Eighteen months after reports first surfaced that Delta Airlines uniforms for flight attendants and other service employees were giving them rashes, the company has announced they’ll get new ones … in late 2021. The current uniforms were designed by Zac Posen for Lands End in 2018. Shortly after they were distributed, employees started noticing that they were breaking out in hives, losing their hair, or having coughing fits. A lawsuit was filed in Wisconsin (where Lands’ End is based) on behalf of 525 Delta employees, mostly flight attendants.
Delta’s flight attendant’s union released a statement about the announcement saying, “This is welcome news and appropriate action, albeit eighteen months late.” However, they recommended that the toxic uniform be totally removed quickly and replaced with the alternative. Currently, some Delta employees are allowed to wear other, non-uniform clothes to work — they just have to be approved. “In response to our employees, we’ve taken steps over the past few months to address feedback received about the uniform, including offering alternative garments, hiring fabric experts, and conducting comprehensive chemical testing,” said Ekrem Dimbiloglu, the director of the new uniform program to WSB-TV Atlanta.
Delta flight attendants aren’t the first to complain about health issues related to their uniforms. Alaska Airlines and American Airlines flight attendants sued in 2012 and 2016, respectively. The symptoms are all similar — rashes, hives, blisters. The Delta employees also reported flu-like symptoms or migraines. In the Alaska Airlines case, the uniforms were replaced, but the company didn’t acknowledge the link between the uniforms and the symptoms. The National Institute for Occupational Safety and Health also found no link between the symptoms and the uniform’s manufacturer, Twin Hill.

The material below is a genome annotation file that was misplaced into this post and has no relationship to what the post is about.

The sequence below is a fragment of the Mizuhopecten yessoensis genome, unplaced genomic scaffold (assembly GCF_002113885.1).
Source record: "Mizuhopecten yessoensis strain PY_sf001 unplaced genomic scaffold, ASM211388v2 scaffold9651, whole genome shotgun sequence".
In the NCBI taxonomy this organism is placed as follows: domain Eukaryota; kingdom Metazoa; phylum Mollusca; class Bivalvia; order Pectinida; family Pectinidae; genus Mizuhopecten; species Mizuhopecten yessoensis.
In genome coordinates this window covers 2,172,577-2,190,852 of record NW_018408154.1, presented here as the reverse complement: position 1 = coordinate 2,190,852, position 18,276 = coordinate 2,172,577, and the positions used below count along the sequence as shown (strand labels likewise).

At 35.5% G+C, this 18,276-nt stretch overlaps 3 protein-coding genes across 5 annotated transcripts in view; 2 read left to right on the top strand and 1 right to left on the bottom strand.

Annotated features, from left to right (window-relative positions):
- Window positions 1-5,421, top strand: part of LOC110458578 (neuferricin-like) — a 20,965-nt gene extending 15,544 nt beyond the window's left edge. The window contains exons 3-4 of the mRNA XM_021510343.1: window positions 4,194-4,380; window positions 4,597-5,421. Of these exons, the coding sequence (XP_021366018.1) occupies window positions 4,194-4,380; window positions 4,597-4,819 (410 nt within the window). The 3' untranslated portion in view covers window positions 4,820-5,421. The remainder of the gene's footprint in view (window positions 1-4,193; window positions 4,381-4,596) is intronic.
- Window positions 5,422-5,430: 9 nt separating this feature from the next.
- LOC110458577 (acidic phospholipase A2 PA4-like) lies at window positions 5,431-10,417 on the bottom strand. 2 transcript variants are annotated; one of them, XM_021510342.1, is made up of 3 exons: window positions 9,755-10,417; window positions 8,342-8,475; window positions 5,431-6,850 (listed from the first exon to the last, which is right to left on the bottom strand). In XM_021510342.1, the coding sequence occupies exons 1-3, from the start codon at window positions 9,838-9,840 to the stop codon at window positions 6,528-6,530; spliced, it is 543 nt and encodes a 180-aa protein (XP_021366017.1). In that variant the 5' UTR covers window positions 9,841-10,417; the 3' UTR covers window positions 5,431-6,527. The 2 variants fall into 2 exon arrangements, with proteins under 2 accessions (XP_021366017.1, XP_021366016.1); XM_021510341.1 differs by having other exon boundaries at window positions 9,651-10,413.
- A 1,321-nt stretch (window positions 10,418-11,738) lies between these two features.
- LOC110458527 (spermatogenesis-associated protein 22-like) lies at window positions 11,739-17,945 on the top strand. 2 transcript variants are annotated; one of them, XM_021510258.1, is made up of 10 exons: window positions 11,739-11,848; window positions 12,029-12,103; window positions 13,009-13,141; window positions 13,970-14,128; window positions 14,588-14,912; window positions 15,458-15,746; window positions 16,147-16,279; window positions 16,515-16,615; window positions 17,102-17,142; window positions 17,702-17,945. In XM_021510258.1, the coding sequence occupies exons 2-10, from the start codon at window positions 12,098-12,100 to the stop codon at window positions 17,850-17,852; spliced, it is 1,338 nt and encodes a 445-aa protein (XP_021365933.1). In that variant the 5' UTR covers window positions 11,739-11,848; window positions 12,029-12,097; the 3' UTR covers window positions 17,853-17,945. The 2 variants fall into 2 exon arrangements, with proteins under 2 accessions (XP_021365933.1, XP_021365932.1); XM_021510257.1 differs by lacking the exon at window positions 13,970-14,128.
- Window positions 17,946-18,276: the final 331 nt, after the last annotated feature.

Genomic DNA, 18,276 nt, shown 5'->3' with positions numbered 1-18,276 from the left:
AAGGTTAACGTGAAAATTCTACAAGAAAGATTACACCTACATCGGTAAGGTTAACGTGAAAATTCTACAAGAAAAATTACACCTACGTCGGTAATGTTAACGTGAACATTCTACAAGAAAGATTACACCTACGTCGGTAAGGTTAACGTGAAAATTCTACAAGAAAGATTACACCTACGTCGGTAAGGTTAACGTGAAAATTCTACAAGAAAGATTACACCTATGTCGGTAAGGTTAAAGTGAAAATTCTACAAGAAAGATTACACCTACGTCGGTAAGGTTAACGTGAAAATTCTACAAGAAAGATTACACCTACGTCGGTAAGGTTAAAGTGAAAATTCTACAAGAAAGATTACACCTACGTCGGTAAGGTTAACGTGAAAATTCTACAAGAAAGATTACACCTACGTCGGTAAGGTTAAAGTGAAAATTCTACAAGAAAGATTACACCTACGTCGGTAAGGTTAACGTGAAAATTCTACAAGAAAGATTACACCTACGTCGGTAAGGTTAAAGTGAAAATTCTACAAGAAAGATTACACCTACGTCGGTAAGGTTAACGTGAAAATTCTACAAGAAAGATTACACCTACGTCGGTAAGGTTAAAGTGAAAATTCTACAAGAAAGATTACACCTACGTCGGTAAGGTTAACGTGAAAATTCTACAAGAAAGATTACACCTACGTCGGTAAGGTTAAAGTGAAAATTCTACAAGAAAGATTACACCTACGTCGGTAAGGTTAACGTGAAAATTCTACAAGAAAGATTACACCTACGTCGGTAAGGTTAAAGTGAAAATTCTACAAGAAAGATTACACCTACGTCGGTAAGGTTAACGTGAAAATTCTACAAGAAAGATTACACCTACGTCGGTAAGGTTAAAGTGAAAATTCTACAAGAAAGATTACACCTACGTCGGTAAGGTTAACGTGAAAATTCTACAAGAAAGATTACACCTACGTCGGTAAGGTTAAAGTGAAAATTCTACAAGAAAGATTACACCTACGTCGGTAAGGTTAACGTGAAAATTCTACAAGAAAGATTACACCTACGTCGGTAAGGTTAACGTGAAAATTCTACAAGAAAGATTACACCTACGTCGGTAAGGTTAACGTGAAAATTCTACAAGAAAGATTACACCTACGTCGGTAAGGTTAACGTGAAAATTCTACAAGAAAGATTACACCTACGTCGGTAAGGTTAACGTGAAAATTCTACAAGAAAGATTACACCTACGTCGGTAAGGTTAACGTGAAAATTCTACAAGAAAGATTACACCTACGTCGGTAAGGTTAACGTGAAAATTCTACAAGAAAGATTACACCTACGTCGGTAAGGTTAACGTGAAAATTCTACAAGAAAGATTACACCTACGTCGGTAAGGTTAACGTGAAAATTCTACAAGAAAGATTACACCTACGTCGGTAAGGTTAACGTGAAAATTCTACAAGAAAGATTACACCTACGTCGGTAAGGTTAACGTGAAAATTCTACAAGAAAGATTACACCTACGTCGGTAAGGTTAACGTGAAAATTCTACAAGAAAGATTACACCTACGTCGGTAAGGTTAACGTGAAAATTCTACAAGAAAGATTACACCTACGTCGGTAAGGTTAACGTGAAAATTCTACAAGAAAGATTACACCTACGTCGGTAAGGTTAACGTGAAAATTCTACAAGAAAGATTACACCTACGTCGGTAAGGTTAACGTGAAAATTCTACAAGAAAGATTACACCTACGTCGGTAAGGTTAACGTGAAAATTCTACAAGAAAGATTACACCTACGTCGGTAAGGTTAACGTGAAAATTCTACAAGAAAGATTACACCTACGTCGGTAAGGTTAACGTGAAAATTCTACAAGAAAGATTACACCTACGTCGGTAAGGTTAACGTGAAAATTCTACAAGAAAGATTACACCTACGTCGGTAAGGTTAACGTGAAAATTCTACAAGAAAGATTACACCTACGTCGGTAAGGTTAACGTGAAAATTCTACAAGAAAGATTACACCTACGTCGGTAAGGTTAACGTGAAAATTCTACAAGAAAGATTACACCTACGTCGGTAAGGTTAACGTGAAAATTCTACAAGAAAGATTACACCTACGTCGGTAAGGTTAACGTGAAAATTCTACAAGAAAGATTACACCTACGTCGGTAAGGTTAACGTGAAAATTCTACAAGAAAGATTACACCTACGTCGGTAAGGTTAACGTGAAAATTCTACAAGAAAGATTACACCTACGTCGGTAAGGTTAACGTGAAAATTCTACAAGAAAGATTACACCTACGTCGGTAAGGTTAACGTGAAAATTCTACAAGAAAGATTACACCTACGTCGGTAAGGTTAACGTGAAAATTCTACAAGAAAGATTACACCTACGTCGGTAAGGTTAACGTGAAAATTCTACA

Similarly, a study commissioned by Delta didn’t find any chemicals that could have caused the reactions in the uniforms (soon after, Delta flight attendants unionized). However, it may be because of a combination of chemicals rather than one in particular. Per Business Insider, an industry official said the processes that make a uniform stain-, wrinkle-, and flame-resistant can also make it toxic to the people who wear them. Because flight attendants wear their uniforms in a closed environment over a long period of time, they’re more exposed to those chemicals. For example, the Alaska, American, and Delta Airlines uniforms all contained formaldehyde, but not enough to make them dangerous, according to OEKO-TEX, a group that tests for harmful chemicals in textiles.
It’s important to note, as a study at Harvard did, that the chemicals used aren’t just used in uniforms — chemically treated clothing is available to consumers as well, and the treatments aren’t listed normally listed on the label. Flight attendants just make for a particularly good petri dish to see how these chemicals actually interact with our skin.